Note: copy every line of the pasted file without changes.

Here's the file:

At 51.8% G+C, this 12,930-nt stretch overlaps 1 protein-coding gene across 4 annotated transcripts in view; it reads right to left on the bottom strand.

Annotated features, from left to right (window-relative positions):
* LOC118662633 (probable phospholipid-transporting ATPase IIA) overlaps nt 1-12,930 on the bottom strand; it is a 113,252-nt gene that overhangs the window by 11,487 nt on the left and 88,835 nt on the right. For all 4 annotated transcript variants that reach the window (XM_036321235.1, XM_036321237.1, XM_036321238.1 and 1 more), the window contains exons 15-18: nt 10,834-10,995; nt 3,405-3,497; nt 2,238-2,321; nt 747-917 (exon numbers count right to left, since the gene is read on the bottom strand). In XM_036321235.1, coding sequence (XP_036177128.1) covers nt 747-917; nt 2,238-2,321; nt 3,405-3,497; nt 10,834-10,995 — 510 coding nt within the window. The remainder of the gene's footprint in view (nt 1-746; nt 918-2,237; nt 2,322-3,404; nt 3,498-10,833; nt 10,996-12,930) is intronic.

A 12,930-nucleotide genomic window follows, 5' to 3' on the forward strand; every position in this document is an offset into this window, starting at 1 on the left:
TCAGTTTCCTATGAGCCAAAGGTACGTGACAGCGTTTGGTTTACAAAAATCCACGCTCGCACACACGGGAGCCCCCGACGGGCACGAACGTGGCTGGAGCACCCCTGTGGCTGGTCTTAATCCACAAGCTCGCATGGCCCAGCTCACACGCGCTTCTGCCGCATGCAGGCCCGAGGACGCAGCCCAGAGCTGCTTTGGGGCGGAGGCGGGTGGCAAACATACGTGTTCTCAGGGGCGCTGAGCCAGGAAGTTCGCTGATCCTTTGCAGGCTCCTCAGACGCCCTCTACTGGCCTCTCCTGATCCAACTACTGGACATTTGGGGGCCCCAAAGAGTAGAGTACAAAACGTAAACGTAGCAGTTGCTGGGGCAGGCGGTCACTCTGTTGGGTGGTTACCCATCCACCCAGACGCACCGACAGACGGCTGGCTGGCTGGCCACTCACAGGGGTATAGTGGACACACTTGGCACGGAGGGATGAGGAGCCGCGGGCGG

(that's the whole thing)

At 51.8% G+C, this 12,930-nt stretch overlaps 1 protein-coding gene across 4 annotated transcripts in view; it reads right to left on the bottom strand.

Annotated features, from left to right (window-relative positions):
* LOC118662633 (probable phospholipid-transporting ATPase IIA) overlaps nt 1-12,930 on the bottom strand; it is a 113,252-nt gene that overhangs the window by 11,487 nt on the left and 88,835 nt on the right. For all 4 annotated transcript variants that reach the window (XM_036321235.1, XM_036321237.1, XM_036321238.1 and 1 more), the window contains exons 15-18: nt 10,834-10,995; nt 3,405-3,497; nt 2,238-2,321; nt 747-917 (exon numbers count right to left, since the gene is read on the bottom strand). In XM_036321235.1, coding sequence (XP_036177128.1) covers nt 747-917; nt 2,238-2,321; nt 3,405-3,497; nt 10,834-10,995 — 510 coding nt within the window. The remainder of the gene's footprint in view (nt 1-746; nt 918-2,237; nt 2,322-3,404; nt 3,498-10,833; nt 10,996-12,930) is intronic.

A 12,930-nucleotide genomic window follows, 5' to 3' on the forward strand; every position in this document is an offset into this window, starting at 1 on the left:
TCAGTTTCCTATGAGCCAAAGGTACGTGACAGCGTTTGGTTTACAAAAATCCACGCTCGCACACACGGGAGCCCCCGACGGGCACGAACGTGGCTGGAGCACCCCTGTGGCTGGTCTTAATCCACAAGCTCGCATGGCCCAGCTCACACGCGCTTCTGCCGCATGCAGGCCCGAGGACGCAGCCCAGAGCTGCTTTGGGGCGGAGGCGGGTGGCAAACATACGTGTTCTCAGGGGCGCTGAGCCAGGAAGTTCGCTGATCCTTTGCAGGCTCCTCAGACGCCCTCTACTGGCCTCTCCTGATCCAACTACTGGACATTTGGGGGCCCCAAAGAGTAGAGTACAAAACGTAAACGTAGCAGTTGCTGGGGCAGGCGGTCACTCTGTTGGGTGGTTACCCATCCACCCAGACGCACCGACAGACGGCTGGCTGGCTGGCCACTCACAGGGGTATAGTGGACACACTTGGCACGGAGGGATGAGGAGCCGCGGGCGG